Although known to Arab and Malay sailors as early as the 10th century, Mauritius was first explored by the Portuguese in 1505.
In 1638 the Dutch arrived and began colonizing the island, appointing governors and setting up trade connections. However, hardships quickly fell on the Dutch colony in the form of pest infestations, cyclones, droughts, and lack of food. Less than a hundred years after settlement the Dutch deserted the colonies.
Not long after the Dutch abandoned Mauritius, the French arrived and constructed a naval base and shipbuilding center they called Port Louis. The French lost the island amidst the Napoleonic wars as Britain successfully overpowered the base in 1810.
Under British ruling Robert Townsend Farquhar was governor, and initiated rapid social and economical changes – the most important being the abolishment of slavery in 1835.
In 1936, following conflicts between the Indian community and Franco-Mauritians, the Mauritius Labor Party was founded. This coalition became a catalyst in the push for an independent nation, which was achieved in 1968. Since gaining their independence in 1968, Mauritius has developed into a diversified economy. Sugarcane is grown on about 90% of the cultivated land area and accounts for 25% of the nation’s export.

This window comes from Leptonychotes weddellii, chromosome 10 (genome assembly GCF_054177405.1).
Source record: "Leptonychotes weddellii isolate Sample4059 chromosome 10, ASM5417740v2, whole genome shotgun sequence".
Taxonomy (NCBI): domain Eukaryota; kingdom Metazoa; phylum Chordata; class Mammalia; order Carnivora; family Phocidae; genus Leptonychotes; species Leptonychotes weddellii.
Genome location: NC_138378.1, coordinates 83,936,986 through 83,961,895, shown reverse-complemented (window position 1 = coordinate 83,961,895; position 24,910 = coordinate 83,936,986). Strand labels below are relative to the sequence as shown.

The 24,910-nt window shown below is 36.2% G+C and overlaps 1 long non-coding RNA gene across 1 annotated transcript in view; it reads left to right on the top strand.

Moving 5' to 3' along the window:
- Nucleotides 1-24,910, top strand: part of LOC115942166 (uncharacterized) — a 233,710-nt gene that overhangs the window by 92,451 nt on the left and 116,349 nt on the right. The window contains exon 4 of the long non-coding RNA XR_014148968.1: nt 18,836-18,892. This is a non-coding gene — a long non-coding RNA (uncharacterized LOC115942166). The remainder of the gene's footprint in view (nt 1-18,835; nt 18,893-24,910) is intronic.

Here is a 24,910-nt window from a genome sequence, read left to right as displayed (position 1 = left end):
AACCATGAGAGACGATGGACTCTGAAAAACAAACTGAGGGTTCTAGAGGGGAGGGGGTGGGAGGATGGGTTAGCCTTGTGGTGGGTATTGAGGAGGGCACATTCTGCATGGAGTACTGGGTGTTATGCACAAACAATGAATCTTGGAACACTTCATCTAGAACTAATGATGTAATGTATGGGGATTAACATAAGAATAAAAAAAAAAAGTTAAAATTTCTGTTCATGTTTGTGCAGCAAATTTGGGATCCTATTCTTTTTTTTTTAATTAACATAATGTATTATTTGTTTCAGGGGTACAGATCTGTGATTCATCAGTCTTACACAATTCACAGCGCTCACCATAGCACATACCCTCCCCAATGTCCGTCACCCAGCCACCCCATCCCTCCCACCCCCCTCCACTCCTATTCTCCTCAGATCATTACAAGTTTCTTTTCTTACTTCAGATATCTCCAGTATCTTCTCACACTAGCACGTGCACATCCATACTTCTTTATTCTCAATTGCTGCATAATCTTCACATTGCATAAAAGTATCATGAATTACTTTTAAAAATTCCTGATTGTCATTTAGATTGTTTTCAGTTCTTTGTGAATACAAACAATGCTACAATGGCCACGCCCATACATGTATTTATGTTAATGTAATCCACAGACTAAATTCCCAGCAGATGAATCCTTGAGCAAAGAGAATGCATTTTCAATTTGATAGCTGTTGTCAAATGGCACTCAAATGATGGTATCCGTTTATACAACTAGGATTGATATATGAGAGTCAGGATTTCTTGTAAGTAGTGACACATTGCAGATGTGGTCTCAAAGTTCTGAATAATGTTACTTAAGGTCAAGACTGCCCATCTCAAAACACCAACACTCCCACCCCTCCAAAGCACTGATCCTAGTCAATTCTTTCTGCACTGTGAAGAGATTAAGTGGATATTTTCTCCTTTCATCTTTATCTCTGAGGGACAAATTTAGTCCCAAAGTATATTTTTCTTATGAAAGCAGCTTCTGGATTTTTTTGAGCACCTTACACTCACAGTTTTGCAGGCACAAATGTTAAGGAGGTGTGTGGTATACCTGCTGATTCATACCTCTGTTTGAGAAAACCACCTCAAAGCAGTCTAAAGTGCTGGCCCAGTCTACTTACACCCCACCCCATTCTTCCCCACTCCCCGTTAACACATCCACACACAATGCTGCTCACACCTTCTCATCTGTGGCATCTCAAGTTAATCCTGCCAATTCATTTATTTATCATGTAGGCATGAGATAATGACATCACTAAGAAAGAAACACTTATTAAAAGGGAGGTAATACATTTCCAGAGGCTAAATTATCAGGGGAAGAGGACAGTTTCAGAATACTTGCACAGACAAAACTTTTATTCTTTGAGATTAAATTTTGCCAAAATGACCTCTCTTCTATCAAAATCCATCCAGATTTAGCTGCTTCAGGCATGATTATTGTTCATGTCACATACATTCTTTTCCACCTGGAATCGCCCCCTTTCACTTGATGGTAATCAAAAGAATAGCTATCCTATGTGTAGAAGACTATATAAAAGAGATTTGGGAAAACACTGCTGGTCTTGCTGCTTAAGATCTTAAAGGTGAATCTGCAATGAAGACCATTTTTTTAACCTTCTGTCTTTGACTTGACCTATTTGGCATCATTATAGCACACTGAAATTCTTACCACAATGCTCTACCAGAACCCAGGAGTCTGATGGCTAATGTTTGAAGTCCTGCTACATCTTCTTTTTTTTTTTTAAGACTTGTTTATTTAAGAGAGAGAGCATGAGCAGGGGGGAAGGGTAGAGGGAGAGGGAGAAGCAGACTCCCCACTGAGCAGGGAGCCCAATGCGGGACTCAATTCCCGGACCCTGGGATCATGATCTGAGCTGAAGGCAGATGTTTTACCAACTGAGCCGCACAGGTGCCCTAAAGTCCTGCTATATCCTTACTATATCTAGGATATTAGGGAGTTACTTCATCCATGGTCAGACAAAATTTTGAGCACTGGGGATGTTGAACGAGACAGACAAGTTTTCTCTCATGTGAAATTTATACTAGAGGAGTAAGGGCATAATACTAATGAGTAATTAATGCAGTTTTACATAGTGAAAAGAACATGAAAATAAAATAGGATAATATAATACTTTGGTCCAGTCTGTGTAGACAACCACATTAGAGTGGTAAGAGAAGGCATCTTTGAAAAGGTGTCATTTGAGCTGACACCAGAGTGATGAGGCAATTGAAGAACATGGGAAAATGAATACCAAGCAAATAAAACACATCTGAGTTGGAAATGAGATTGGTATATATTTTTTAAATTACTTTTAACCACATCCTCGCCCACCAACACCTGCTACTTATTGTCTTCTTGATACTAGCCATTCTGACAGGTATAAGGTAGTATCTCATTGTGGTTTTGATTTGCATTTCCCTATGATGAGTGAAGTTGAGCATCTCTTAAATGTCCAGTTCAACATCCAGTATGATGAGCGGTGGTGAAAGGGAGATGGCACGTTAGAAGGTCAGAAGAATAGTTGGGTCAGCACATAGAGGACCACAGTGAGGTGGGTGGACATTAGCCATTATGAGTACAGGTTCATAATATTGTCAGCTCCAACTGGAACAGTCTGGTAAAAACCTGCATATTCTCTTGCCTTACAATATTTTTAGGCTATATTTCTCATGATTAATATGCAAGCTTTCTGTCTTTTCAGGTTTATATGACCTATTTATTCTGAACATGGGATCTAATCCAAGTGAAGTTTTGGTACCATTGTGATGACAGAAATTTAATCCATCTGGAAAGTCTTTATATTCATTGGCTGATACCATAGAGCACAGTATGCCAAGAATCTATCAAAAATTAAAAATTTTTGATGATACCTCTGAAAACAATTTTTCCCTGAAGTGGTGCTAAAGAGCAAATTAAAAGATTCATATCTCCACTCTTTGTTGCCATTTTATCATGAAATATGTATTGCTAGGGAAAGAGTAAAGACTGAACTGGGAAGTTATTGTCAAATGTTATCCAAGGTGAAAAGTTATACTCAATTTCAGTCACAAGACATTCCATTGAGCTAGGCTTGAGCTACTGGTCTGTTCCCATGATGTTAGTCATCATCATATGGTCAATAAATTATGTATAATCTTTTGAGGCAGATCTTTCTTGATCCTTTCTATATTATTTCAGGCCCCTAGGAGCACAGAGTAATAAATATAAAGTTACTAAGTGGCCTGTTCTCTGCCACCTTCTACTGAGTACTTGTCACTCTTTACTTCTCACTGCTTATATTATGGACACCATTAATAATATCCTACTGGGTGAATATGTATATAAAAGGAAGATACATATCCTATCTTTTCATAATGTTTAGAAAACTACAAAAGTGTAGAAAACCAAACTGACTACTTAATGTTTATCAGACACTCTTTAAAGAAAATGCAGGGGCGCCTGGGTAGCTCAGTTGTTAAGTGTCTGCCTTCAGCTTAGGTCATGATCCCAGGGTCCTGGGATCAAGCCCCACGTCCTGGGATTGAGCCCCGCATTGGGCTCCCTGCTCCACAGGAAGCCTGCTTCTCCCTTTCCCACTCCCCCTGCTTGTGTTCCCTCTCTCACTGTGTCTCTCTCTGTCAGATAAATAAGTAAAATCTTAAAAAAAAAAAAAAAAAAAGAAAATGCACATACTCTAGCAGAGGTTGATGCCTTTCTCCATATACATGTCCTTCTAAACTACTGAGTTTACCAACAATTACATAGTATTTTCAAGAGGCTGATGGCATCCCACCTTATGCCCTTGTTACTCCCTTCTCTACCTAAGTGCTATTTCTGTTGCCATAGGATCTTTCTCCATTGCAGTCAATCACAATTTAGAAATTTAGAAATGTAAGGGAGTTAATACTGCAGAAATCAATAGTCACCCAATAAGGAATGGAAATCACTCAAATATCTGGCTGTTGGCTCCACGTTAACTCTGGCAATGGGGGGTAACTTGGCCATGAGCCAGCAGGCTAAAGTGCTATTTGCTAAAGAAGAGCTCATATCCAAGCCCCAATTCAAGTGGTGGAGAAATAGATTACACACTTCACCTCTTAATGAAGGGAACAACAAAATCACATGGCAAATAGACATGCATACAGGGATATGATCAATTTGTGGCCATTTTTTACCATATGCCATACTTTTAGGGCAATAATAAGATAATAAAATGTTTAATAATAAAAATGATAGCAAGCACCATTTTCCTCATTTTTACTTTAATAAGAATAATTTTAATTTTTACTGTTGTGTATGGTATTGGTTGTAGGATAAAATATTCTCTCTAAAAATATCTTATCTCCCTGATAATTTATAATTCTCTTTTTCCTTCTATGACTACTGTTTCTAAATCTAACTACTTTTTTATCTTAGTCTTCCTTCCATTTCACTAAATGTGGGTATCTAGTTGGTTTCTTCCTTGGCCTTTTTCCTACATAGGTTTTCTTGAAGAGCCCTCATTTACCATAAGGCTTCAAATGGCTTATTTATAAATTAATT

The government is elected every five years, with the most recent elections having taken place in December 2014, in the l’Alliance Lepep and elected Sir Anerood Jugnauth of the Militant Socialist Movement (MSM) as Prime Minister. The elections generally are held between two major parties.
It has the seventh-highest GDP per capita in Africa. In 2009, according to the Ibrahim Index of African Governance, the Mauritius government was rated the highest among African countries for its participation and human rights and its sustainable economic opportunity.